It can be hard for newcomers to figure out what type of power supply they have in their computers. The majority of PSUs on the market lack a specification or wattage indication.
Knowing your power supply’s wattage allows you to add more components to your PC. Most importantly, if you’re a gamer who wants to upgrade your graphics card, you need to know whether your power supply can handle the additional load.
So, if you’re wondering what power supply I have on my computer, here it is. It’s really easy to find out. Here’s what you can do about it.
How To Check Power Supply Specs
The most convenient way to learn about your power supply or PSU is to open the side panel of your computer case and search for a sticker or label on it that contains crucial information about your PSU, such as the PSU Name / Model number, Power/Wattage, Voltage, and Current data.
Every PSU has a sticker/label on it, which can be found on the sides or on the top, depending on the manufacturer. It’s fine if you know how to read a label and understand what all the technical information on it means, but if you don’t, I’ll explain everything below.
To see power supply specs, you need to follow these steps.
1. Check The PSU Label
One of the most effective methods is to open your computer case and read the printed label on the power supply.
Here you will find all of the important information about your power supply, such as the brand name, wattage, voltage, and ampere rating.
The ampere and voltage ratings are written in small letters, while the brand name and wattage are displayed in strong letters.
Apart from wattage, you must examine the voltage and ampere ratings when identifying your PSU to install a new GPU on your computer. If you can’t find the label on your PSU, you’ll need to try the following approach.
2. On The Manufacturer’s Website, Check For The Specifications
If you have a branded or pre-built PC, identifying your power supply without opening the casing will be much easier. To find out the wattage rating of your PSU, simply go to the official website of your computer manufacturer and search for your model number.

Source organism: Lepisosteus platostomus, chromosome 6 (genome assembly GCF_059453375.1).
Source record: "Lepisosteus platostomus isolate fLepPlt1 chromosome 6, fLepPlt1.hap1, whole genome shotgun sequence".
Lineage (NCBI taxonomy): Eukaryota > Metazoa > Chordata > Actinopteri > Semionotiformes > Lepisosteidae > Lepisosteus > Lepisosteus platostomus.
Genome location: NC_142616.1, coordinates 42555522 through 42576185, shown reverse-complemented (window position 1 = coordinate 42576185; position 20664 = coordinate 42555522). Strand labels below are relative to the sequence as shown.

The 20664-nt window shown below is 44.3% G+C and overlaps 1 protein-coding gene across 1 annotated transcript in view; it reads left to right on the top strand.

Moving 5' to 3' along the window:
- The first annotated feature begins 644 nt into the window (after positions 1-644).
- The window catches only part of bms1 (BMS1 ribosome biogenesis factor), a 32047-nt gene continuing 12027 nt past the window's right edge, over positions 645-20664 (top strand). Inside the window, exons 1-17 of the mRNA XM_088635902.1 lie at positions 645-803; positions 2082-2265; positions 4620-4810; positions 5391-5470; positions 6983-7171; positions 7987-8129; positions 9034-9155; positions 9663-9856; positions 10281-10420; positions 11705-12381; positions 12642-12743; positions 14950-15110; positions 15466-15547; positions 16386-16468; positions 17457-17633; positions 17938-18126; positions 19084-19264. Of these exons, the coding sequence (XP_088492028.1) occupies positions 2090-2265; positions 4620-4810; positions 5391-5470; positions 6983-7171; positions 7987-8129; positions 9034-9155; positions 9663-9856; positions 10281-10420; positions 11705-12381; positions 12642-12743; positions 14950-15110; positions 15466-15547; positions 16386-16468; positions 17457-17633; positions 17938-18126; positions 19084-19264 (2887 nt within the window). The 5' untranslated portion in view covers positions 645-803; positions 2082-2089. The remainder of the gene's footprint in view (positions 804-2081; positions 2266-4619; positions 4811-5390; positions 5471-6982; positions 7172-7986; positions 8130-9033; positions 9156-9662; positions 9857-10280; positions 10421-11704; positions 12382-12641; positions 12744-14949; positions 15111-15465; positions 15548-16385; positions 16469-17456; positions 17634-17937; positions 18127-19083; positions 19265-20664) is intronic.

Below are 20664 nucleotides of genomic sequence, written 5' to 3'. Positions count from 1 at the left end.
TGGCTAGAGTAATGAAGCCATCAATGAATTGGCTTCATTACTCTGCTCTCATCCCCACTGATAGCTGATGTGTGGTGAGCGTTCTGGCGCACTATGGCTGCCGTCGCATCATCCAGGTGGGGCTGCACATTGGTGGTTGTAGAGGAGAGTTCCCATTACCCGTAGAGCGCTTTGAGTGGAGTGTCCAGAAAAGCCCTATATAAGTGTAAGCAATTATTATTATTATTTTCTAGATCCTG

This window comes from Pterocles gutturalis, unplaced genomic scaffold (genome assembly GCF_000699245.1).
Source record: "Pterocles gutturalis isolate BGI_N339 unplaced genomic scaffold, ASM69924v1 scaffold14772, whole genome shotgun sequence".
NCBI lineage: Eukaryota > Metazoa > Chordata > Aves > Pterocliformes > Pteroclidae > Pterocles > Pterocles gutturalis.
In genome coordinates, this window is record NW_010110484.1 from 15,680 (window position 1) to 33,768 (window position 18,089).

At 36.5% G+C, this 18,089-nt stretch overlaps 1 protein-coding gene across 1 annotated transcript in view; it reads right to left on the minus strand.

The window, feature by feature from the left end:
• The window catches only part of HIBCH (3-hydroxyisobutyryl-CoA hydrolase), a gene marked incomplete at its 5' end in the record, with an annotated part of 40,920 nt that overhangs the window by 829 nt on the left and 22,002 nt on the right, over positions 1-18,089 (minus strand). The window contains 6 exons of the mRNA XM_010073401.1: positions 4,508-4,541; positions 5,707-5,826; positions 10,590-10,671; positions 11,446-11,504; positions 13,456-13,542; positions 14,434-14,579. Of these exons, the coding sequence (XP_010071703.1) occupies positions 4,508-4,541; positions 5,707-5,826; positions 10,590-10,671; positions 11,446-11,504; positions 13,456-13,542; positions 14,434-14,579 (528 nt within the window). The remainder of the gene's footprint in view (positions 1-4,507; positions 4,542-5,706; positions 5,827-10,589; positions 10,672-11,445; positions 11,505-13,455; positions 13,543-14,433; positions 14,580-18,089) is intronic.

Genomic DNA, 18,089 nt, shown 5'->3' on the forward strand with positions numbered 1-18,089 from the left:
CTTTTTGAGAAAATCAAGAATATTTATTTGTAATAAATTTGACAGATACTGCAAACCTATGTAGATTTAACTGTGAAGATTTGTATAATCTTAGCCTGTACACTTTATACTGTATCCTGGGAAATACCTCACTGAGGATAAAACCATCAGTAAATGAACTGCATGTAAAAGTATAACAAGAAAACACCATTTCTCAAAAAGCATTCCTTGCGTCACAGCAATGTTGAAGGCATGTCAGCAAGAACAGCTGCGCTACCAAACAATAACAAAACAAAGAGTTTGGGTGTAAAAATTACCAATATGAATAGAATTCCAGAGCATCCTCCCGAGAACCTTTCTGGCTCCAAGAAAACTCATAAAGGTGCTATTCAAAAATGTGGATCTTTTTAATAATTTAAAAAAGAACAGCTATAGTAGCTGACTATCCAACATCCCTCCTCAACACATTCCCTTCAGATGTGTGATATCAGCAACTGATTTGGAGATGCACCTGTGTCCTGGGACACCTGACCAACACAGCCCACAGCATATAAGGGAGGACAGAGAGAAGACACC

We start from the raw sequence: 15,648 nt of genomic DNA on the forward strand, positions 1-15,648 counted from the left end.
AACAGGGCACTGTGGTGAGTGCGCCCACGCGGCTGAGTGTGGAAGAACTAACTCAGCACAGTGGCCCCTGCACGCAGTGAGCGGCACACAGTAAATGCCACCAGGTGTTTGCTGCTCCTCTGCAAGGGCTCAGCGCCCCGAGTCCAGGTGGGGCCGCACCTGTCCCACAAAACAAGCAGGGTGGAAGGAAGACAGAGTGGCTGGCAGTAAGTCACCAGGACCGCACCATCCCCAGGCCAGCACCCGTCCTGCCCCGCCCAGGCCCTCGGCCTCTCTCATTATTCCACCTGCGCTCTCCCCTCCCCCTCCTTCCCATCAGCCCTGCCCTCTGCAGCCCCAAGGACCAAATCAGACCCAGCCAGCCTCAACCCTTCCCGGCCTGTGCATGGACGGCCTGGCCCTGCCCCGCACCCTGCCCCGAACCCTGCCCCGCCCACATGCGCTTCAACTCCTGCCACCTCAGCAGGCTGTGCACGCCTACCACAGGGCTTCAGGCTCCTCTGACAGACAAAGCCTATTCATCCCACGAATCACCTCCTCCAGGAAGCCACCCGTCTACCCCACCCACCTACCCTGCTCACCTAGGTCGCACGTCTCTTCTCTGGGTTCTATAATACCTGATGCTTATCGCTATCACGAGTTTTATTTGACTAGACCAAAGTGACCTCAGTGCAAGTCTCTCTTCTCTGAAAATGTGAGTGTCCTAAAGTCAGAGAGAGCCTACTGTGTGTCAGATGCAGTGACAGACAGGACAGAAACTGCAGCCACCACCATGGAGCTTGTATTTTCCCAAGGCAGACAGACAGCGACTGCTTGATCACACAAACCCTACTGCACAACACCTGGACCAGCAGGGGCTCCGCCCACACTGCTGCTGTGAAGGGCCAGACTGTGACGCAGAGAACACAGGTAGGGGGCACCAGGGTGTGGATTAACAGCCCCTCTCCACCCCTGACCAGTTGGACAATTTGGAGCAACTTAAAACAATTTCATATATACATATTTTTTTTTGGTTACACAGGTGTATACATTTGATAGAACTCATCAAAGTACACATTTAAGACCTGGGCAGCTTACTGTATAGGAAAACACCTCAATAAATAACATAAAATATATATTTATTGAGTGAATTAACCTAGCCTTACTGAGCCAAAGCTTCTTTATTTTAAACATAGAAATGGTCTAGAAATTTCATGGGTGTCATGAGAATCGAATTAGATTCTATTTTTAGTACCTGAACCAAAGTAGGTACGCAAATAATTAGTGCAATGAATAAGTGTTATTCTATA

3. Check Additional Cables
This method will not reveal the exact specifications or wattage rating of your power supply, but it will tell you whether it is of good quality or not.
If your power supply contains several power cables, such as an extra PCI-e 6 pin or PCI-e 6+2 connector and SATA power cables, it’s likely that it’s over 450W and can easily support a mid-range GPU. If your PSU is limited in terms of extra cables, however, you should not add any more power-hungry components to your PC.
4. What Power Supply Size Should I Get for My Computer?
There are three sizes of power supply units on the market right now:
• ATX (Attention Toxic Exposure) (used in some computers)
ATX-2 is a kind of ATX (used in modern computers)
• AT THE (used in older computers)
5. Connectors for Power Supplies
You have to check the connector.
Connectors with four pins are
- Small devices, such as floppy drives, are commonly connected with this cable.
- Molex Connector with 4 Pins
- Hard discs and optical drives such as DVD/CD-ROM are connected via this cable.
- Molex ATX Power Connector with 20 Pins
One of the most critical components of your computer is the power supply. As a result, before upgrading your PC, you should determine what power supply is installed in your system.
We hope that this tutorial has provided you with enough information to determine the specifications and wattage rating of your power supply unit at home.
It’s worth noting that some low-quality, non-branded power supply manufacturers distort the labeling to sell more units.
If that’s the case, we don’t recommend installing any GPU or other power-hungry gear on your PC. When purchasing a new power supply, choose a reputed brand such as Corsair, Thermaltake, Cooler Master, and so on.